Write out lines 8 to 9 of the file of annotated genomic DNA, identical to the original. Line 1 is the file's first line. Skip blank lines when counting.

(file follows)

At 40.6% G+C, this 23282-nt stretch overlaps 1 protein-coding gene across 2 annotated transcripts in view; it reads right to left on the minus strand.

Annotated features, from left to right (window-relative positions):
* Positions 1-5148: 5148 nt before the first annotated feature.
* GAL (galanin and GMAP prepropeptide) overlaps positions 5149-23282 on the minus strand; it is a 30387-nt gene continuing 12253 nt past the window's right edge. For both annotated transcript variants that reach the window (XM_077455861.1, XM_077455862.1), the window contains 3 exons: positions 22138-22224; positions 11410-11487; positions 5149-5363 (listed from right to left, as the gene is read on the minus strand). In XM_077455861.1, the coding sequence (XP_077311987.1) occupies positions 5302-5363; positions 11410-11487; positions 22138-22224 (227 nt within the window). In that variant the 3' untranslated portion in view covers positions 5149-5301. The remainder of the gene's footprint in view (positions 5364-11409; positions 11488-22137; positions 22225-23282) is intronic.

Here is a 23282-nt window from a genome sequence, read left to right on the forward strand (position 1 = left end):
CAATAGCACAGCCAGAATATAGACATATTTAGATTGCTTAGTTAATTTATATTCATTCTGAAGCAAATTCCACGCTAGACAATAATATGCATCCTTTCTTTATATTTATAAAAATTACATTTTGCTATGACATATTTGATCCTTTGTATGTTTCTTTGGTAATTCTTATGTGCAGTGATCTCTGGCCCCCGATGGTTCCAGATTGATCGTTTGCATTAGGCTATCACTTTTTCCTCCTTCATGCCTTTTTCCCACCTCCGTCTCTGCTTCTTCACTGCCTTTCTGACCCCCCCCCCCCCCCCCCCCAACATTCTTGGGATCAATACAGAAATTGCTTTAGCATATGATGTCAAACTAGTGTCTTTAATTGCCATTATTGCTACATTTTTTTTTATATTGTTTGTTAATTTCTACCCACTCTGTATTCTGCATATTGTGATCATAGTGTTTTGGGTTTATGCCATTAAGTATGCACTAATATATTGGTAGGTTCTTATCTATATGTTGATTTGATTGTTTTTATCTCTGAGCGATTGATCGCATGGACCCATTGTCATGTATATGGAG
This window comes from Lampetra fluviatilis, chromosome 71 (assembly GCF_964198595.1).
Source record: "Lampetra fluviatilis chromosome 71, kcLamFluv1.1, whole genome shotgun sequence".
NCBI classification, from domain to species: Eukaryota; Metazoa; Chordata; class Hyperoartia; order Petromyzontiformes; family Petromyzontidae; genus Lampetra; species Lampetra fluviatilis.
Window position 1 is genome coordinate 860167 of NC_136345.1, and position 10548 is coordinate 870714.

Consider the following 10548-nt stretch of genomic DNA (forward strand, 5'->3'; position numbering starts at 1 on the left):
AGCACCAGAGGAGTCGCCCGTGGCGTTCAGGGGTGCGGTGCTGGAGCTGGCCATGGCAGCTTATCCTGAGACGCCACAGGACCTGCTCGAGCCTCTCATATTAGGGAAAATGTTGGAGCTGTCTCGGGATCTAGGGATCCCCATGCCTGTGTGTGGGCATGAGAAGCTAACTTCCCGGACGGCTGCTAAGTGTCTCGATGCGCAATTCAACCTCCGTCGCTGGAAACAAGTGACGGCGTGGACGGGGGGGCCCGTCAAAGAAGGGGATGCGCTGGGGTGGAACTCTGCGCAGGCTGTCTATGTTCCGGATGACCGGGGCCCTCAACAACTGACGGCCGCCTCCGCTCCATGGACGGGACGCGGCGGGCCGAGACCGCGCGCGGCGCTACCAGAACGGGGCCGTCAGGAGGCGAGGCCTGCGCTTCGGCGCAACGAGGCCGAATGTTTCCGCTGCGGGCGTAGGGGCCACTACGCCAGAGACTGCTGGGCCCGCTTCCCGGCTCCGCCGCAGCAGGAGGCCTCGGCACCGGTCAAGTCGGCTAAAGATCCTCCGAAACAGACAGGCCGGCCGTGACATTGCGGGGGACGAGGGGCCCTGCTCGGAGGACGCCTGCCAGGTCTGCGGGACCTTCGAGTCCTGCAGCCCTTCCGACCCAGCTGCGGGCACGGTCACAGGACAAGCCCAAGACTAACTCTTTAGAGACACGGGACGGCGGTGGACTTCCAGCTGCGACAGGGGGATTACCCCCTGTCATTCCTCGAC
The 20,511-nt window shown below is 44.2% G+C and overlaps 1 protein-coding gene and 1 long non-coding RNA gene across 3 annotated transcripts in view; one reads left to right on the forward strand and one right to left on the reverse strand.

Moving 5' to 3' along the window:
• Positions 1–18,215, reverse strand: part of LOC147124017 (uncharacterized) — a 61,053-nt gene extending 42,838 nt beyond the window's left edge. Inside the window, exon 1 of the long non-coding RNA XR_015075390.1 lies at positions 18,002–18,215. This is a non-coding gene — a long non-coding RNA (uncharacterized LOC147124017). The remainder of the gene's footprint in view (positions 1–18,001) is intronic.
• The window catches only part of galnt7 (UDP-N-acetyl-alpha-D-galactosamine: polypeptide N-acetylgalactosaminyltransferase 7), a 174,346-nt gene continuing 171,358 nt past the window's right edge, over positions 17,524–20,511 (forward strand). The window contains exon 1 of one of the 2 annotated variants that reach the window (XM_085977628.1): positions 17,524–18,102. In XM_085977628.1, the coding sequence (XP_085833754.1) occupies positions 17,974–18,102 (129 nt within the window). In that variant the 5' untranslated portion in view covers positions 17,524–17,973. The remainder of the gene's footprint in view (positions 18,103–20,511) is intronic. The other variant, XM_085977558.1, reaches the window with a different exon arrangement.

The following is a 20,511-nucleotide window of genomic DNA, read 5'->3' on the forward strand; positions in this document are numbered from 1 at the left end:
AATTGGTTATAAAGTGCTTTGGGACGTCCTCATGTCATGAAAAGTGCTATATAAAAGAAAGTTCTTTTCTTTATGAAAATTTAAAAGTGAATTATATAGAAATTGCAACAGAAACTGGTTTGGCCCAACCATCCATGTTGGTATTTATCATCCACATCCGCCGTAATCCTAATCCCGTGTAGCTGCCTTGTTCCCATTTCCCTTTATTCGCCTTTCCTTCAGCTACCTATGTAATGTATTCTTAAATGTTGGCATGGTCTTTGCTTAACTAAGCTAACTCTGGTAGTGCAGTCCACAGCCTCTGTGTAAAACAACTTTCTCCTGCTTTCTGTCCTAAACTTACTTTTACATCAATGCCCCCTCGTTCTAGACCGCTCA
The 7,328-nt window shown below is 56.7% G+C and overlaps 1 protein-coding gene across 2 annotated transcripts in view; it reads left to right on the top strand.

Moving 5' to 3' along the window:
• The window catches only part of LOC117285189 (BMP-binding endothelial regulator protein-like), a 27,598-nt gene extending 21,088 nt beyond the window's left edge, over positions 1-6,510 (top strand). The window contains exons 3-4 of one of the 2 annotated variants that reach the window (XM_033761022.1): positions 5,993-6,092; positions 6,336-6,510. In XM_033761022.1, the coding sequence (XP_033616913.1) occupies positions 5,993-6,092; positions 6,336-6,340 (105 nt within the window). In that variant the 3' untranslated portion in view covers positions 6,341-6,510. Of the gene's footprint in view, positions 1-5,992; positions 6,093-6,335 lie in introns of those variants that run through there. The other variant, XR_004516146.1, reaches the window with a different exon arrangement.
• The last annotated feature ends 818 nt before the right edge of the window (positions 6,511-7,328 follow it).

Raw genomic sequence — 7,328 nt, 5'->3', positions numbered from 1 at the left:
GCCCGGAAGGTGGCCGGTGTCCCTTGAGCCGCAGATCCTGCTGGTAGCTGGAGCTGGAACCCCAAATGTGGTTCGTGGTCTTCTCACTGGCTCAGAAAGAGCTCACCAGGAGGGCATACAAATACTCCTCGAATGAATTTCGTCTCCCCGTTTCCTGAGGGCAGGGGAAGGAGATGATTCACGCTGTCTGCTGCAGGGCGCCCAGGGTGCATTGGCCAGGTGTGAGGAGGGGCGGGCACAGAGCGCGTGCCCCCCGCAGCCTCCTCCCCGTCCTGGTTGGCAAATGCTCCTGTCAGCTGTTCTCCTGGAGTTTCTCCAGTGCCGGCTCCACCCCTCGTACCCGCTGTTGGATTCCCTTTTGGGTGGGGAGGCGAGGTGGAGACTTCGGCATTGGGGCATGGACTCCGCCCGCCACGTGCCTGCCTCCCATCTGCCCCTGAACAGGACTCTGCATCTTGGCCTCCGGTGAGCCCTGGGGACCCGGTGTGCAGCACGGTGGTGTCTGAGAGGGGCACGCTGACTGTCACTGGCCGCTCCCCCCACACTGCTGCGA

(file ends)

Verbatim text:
Source record: "Lampetra fluviatilis chromosome 71, kcLamFluv1.1, whole genome shotgun sequence".
NCBI classification, from domain to species: Eukaryota; Metazoa; Chordata; class Hyperoartia; order Petromyzontiformes; family Petromyzontidae; genus Lampetra; species Lampetra fluviatilis.